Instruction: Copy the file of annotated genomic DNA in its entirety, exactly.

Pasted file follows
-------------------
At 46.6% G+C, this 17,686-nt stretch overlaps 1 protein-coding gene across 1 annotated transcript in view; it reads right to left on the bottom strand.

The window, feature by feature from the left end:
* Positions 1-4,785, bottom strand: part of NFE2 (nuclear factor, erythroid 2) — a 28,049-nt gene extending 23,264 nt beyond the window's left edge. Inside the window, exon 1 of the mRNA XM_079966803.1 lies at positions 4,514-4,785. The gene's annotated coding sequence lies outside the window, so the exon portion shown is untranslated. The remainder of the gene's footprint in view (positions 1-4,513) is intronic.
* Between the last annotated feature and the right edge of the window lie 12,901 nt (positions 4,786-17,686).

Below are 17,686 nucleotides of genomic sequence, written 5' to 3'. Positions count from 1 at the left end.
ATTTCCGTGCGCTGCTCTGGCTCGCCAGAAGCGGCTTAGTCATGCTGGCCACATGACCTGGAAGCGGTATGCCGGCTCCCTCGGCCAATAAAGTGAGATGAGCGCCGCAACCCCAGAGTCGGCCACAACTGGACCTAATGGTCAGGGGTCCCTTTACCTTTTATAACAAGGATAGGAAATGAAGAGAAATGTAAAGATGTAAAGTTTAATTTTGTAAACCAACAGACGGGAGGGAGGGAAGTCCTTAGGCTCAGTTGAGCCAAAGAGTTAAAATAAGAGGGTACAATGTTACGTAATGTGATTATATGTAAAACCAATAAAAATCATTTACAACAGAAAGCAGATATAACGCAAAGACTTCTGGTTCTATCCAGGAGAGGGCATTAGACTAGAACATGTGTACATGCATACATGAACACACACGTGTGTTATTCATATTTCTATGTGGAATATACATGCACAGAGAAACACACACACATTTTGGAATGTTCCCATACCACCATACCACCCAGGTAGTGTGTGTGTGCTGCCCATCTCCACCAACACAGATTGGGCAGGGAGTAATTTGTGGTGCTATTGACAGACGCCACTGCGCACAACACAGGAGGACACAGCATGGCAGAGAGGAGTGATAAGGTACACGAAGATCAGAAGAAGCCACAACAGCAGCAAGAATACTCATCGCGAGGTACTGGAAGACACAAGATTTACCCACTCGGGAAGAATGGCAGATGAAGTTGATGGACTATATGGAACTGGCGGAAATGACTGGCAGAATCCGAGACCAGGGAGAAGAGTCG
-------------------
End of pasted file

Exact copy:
At 46.6% G+C, this 17,686-nt stretch overlaps 1 protein-coding gene across 1 annotated transcript in view; it reads right to left on the bottom strand.

The window, feature by feature from the left end:
* Positions 1-4,785, bottom strand: part of NFE2 (nuclear factor, erythroid 2) — a 28,049-nt gene extending 23,264 nt beyond the window's left edge. Inside the window, exon 1 of the mRNA XM_079966803.1 lies at positions 4,514-4,785. The gene's annotated coding sequence lies outside the window, so the exon portion shown is untranslated. The remainder of the gene's footprint in view (positions 1-4,513) is intronic.
* Between the last annotated feature and the right edge of the window lie 12,901 nt (positions 4,786-17,686).

Below are 17,686 nucleotides of genomic sequence, written 5' to 3'. Positions count from 1 at the left end.
ATTTCCGTGCGCTGCTCTGGCTCGCCAGAAGCGGCTTAGTCATGCTGGCCACATGACCTGGAAGCGGTATGCCGGCTCCCTCGGCCAATAAAGTGAGATGAGCGCCGCAACCCCAGAGTCGGCCACAACTGGACCTAATGGTCAGGGGTCCCTTTACCTTTTATAACAAGGATAGGAAATGAAGAGAAATGTAAAGATGTAAAGTTTAATTTTGTAAACCAACAGACGGGAGGGAGGGAAGTCCTTAGGCTCAGTTGAGCCAAAGAGTTAAAATAAGAGGGTACAATGTTACGTAATGTGATTATATGTAAAACCAATAAAAATCATTTACAACAGAAAGCAGATATAACGCAAAGACTTCTGGTTCTATCCAGGAGAGGGCATTAGACTAGAACATGTGTACATGCATACATGAACACACACGTGTGTTATTCATATTTCTATGTGGAATATACATGCACAGAGAAACACACACACATTTTGGAATGTTCCCATACCACCATACCACCCAGGTAGTGTGTGTGTGCTGCCCATCTCCACCAACACAGATTGGGCAGGGAGTAATTTGTGGTGCTATTGACAGACGCCACTGCGCACAACACAGGAGGACACAGCATGGCAGAGAGGAGTGATAAGGTACACGAAGATCAGAAGAAGCCACAACAGCAGCAAGAATACTCATCGCGAGGTACTGGAAGACACAAGATTTACCCACTCGGGAAGAATGGCAGATGAAGTTGATGGACTATATGGAACTGGCGGAAATGACTGGCAGAATCCGAGACCAGGGAGAAGAGTCG